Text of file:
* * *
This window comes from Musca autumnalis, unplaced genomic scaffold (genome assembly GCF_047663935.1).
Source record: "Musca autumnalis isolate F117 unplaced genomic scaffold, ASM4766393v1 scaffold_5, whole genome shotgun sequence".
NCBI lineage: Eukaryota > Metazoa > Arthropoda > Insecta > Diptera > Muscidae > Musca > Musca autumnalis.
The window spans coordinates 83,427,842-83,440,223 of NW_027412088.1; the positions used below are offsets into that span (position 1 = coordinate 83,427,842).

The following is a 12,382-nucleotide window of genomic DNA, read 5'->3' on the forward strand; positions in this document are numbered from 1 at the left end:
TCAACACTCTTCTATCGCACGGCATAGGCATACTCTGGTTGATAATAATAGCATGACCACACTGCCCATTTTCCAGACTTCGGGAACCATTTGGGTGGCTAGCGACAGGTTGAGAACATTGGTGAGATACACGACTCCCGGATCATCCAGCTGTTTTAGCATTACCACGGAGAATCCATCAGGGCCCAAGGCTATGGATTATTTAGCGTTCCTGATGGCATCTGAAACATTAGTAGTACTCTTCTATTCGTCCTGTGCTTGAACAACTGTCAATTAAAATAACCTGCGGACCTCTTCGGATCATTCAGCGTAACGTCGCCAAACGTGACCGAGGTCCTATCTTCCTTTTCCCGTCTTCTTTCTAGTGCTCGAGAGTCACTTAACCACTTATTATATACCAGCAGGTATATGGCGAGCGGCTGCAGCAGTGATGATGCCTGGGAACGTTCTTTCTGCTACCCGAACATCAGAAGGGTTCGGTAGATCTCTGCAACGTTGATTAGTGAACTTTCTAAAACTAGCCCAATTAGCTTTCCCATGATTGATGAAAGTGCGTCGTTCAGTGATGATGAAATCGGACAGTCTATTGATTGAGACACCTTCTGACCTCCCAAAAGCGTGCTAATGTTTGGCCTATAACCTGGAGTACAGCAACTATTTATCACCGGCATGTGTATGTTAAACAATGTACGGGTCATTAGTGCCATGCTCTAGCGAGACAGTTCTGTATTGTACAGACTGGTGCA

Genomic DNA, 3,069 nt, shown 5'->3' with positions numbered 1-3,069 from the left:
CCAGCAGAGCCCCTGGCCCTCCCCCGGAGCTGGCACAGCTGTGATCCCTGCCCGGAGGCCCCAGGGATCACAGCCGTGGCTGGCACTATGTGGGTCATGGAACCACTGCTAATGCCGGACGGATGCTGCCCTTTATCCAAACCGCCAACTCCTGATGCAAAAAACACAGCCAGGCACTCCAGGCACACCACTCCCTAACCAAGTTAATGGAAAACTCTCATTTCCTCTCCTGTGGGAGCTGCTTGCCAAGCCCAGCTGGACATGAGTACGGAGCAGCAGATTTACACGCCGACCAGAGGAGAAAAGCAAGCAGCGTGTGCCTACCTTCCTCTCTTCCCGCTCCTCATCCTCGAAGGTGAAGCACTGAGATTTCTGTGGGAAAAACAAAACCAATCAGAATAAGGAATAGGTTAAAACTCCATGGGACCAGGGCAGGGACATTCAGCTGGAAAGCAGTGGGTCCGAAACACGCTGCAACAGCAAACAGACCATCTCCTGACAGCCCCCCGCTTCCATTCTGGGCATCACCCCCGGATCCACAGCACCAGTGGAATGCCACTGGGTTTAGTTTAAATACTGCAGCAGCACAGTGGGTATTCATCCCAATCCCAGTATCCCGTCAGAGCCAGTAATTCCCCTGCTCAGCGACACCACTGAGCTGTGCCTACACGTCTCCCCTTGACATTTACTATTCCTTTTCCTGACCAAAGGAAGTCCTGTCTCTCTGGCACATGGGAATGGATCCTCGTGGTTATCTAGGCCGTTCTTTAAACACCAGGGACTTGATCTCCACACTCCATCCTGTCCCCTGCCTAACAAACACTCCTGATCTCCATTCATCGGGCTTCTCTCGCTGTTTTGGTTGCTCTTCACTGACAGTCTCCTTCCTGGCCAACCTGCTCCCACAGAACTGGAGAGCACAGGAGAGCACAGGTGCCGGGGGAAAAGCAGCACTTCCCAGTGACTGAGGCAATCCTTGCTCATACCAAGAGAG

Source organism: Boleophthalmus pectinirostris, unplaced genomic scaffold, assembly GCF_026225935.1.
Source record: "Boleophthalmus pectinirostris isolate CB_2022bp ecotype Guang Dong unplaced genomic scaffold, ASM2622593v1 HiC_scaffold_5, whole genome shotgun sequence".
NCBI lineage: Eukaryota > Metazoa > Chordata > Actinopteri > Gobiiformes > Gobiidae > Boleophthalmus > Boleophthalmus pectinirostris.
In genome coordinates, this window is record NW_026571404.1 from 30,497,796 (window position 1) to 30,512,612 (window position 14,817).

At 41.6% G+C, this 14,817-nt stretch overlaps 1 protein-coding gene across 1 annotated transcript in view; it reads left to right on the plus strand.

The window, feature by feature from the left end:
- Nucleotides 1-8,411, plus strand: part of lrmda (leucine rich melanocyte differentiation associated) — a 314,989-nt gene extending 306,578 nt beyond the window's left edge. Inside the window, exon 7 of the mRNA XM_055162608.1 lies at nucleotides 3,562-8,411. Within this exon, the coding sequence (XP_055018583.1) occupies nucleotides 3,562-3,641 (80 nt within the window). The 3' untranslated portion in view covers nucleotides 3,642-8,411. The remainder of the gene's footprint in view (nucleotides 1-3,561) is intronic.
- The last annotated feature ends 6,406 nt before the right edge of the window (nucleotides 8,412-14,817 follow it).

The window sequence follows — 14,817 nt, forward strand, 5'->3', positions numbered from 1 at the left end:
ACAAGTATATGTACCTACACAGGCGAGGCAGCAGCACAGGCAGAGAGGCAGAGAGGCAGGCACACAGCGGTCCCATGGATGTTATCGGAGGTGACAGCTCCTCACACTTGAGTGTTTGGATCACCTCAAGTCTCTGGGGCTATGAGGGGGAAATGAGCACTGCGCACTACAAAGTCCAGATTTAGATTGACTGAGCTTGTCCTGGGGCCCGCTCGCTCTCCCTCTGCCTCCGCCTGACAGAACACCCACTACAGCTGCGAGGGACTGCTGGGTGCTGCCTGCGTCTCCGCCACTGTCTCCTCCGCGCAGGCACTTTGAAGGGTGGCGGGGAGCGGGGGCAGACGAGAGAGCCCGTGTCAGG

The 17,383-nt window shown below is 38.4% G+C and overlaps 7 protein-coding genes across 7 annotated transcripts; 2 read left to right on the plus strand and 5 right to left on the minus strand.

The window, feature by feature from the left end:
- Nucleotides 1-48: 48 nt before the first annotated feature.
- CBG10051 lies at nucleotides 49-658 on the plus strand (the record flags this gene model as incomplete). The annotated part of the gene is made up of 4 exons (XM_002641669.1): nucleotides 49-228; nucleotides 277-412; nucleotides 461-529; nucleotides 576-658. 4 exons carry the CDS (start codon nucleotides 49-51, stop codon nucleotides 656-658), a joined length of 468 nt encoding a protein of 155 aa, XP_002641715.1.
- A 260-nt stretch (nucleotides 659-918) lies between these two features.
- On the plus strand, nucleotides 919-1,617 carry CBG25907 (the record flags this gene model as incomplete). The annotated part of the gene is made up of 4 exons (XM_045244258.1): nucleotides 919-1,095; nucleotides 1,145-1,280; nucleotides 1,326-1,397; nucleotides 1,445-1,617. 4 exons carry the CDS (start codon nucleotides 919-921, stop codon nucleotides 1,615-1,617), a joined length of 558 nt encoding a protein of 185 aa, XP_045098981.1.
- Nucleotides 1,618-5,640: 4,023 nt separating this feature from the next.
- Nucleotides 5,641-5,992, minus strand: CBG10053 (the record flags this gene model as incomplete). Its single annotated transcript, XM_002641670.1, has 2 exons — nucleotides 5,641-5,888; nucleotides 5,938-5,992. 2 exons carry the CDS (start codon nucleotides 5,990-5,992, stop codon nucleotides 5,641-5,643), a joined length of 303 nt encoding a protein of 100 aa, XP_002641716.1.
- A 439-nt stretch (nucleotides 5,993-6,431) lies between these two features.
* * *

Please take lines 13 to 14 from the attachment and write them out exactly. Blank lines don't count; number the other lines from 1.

At 41.6% G+C, this 14,817-nt stretch overlaps 1 protein-coding gene across 1 annotated transcript in view; it reads left to right on the plus strand.

The window, feature by feature from the left end: